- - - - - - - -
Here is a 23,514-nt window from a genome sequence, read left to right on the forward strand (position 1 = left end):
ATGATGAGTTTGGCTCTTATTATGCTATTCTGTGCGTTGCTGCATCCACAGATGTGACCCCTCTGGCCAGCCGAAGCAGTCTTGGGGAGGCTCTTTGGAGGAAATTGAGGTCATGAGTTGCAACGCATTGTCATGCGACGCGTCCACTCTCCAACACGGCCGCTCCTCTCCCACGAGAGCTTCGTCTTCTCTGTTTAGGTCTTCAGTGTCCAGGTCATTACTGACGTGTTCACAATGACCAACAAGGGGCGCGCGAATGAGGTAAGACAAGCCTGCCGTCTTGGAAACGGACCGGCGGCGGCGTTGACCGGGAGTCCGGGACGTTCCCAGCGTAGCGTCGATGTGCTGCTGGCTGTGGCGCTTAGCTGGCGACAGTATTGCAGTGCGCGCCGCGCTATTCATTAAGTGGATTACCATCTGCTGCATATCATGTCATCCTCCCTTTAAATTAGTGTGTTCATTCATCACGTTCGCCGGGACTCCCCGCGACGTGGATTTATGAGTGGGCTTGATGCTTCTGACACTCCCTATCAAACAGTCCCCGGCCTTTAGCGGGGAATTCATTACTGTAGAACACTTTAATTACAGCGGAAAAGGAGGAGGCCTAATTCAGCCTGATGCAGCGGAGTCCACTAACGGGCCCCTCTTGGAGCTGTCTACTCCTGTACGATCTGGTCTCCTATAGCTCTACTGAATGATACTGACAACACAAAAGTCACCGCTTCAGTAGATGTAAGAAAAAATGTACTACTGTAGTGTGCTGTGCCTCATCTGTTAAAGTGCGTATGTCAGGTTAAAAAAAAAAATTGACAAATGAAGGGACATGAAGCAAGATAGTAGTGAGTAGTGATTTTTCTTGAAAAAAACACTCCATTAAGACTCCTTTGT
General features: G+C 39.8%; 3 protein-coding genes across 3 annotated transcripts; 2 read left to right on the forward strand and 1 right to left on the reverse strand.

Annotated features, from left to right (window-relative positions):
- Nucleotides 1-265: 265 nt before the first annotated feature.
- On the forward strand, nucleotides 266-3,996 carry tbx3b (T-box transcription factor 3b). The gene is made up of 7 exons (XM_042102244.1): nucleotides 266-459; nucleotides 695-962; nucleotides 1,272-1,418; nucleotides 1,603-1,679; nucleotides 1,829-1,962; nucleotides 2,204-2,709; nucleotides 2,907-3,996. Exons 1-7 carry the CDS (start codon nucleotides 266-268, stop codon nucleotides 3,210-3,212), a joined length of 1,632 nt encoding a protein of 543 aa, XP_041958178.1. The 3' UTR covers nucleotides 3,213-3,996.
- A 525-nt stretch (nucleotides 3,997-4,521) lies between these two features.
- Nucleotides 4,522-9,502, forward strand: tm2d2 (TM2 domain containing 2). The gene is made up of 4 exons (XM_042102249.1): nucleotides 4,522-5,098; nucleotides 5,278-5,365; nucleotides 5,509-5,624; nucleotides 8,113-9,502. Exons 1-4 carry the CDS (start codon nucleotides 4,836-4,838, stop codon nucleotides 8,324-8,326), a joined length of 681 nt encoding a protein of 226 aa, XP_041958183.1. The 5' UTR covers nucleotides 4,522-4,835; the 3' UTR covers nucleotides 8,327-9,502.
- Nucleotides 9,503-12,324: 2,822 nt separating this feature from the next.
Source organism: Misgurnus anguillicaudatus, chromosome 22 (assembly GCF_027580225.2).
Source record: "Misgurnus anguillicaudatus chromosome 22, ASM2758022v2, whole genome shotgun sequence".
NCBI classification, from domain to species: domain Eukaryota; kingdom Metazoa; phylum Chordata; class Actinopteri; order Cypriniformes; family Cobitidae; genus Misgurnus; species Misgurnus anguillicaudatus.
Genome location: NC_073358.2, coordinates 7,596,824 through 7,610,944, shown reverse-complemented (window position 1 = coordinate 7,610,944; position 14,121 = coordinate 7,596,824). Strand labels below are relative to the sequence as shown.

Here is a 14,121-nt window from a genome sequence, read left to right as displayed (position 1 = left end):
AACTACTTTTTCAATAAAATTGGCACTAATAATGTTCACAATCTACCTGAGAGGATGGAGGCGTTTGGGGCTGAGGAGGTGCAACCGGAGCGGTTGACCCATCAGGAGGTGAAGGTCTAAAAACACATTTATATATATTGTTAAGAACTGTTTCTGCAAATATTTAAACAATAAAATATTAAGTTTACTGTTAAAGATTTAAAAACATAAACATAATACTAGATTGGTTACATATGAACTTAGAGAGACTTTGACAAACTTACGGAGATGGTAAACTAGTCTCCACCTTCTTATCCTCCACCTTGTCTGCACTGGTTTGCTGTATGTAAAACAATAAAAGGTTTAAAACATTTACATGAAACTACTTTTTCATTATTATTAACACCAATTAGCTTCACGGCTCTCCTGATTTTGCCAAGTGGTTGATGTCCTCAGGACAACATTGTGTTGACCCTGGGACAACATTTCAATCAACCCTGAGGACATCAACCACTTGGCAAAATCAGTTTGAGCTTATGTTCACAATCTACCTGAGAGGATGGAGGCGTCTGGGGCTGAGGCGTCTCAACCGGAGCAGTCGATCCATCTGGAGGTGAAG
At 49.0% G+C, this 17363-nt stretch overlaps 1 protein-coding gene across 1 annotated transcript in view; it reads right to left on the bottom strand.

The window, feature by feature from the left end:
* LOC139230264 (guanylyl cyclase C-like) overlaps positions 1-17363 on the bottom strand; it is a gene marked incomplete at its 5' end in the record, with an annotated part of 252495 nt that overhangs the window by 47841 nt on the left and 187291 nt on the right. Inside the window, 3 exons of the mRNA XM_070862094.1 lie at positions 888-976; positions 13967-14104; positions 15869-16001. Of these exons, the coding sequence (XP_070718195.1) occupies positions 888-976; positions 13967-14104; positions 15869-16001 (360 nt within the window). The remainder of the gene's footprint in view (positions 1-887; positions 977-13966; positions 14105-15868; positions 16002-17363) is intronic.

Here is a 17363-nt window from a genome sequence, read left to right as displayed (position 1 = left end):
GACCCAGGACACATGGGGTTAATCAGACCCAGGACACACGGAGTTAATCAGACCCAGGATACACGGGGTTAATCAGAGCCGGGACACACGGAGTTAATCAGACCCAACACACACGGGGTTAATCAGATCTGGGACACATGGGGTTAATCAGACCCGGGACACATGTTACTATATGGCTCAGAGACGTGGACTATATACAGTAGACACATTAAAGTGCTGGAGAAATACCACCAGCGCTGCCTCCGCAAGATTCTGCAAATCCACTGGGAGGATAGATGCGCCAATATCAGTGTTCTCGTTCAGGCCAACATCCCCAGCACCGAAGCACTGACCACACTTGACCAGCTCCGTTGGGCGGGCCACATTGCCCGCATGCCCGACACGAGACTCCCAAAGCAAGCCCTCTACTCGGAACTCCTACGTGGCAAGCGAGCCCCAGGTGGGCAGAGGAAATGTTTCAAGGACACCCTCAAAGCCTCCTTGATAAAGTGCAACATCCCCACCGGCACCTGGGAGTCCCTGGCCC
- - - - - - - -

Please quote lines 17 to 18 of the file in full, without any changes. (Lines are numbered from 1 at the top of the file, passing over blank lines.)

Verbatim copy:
The window, feature by feature from the left end:
* LOC139230264 (guanylyl cyclase C-like) overlaps positions 1-17363 on the bottom strand; it is a gene marked incomplete at its 5' end in the record, with an annotated part of 252495 nt that overhangs the window by 47841 nt on the left and 187291 nt on the right. Inside the window, 3 exons of the mRNA XM_070862094.1 lie at positions 888-976; positions 13967-14104; positions 15869-16001. Of these exons, the coding sequence (XP_070718195.1) occupies positions 888-976; positions 13967-14104; positions 15869-16001 (360 nt within the window). The remainder of the gene's footprint in view (positions 1-887; positions 977-13966; positions 14105-15868; positions 16002-17363) is intronic.